In contradistinction, when a plaintiff alleges that a constitutional right specifically enumerated in the Bill of Rights has been denied him, for example, his right to be free from unreasonable seizures under the Fourth Amendment, or, as here, his First Amendment right of access to the courts, he has then alleged a substantive due process violation of the sort first described in Mertik. This important analytical difference between the two varieties of substantive due process claims should amply illustrate why the "shocks the conscience" standard is not appropriately applied in the type of claim implicated here. The "shocks the conscience" standard developed as a safeguard against frivolous substantive due process claims of this ill-defined, non-enumerated, generalized variety. Only this category of generalized substantive due process claims not rooted in any specific enumerated provision of the Bill of Rights need meet the "shocks the conscience" standard in order to survive dismissal.

And the logic of this is apparent. If a plaintiff has adequately alleged a willful violation of, for example, the First Amendment, it simply makes no sense for the court to require further that the particular unconstitutional action in question be one that is shocking to the conscience of the court. The constitutional violation has occurred, and there is no necessity--or justification--for erecting an additional shocks-the-conscience hurdle. Now, it may be that some violations of a citizen's specifically enumerated constitutional guarantees are so de minimis as to be frivolous or otherwise not actionable; but we have never held that such an injury must either "shock the conscience" or face dismissal.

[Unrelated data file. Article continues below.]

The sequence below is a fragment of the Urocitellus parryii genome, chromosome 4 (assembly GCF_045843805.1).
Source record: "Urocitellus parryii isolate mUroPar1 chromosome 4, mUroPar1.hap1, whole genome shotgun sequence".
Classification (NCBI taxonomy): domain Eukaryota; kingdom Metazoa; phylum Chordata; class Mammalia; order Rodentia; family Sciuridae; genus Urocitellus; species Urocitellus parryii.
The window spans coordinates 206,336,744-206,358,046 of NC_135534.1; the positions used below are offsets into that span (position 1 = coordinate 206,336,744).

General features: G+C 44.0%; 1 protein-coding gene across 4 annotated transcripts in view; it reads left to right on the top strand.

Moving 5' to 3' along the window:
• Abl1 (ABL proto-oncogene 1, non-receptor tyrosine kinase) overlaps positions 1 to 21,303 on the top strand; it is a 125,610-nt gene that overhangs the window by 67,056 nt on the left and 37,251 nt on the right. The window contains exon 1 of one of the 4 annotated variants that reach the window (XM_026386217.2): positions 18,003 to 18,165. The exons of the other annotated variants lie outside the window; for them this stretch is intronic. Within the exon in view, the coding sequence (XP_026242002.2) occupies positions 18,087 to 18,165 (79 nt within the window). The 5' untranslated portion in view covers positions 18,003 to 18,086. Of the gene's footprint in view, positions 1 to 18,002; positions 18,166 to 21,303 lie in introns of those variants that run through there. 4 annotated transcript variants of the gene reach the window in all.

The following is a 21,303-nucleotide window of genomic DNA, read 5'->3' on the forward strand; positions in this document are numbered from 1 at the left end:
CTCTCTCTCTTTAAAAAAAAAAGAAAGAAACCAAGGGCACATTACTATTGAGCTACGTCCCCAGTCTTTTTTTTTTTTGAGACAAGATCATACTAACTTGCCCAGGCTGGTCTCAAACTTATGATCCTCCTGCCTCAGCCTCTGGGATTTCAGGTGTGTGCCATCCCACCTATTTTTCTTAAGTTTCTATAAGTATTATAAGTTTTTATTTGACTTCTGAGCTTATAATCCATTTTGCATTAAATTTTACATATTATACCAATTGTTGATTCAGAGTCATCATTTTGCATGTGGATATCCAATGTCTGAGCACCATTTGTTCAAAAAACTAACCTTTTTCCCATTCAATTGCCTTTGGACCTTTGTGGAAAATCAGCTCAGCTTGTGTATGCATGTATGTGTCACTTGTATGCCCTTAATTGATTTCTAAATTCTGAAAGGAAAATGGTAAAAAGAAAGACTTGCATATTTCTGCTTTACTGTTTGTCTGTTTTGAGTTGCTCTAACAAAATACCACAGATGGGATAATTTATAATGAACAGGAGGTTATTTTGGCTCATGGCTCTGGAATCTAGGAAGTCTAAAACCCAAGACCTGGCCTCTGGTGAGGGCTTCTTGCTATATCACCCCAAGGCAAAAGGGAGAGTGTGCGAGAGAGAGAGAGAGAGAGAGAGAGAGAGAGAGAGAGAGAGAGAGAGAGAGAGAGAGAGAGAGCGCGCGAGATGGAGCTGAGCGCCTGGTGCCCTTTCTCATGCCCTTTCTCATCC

The majority declares that Cale v. Johnson supports the application of the shocks-theconscience test, but this is incorrect. First, Cale does not hold that the shocks-the-conscience test is the appropriate standard for that case; it simply mentions that standard in passing, as a dictum. See Cale, 861 F.2d at 949. But second, and more importantly, Cale is not a "retaliation" case in the sense that this case is a retaliation case. The plaintiff's claims in Cale were founded on the second type of substantive due process, and the word "retaliation" was mentioned in the opinion only in the general sense, as a motive for a guard's behavior. See id. at 949-50; see also id. at 951 (Nelson, J., concurring). There was no suggestion that the guard's action in Cale was taken in retaliation for the plaintiff's attempt to gain access to the courts or utilize the administrative grievance process, or any other exercise of a First Amendment right. I know of no published authority from this court relying on Cale for the proposition that the shocks-the-conscience standard is appropriately applied in First Amendment retaliation claims; the majority's reliance on unpublished case law may be interesting as an academic matter, but those cases simply do not have the weight of authority. See 6th Cir. R. 24.

Despite my disagreement with the majority's approach to this case, I do agree that the plaintiff failed to present any evidence whatsoever that his filing of a grievance played any role in the defendant's decision to issue a misconduct ticket. The district court correctly, therefore, granted summary judgment to the defendants, and I concur in the majority's decision affirming the district court's judgment.


Specifically, McLaurin argues that his right to file grievances and threaten prison guards is protected by the first amendment


Specifically, his prayer rug and fez


Because the district court properly dismissed McLaurin's action against Cole, we need not decide Cole's right to qualified immunity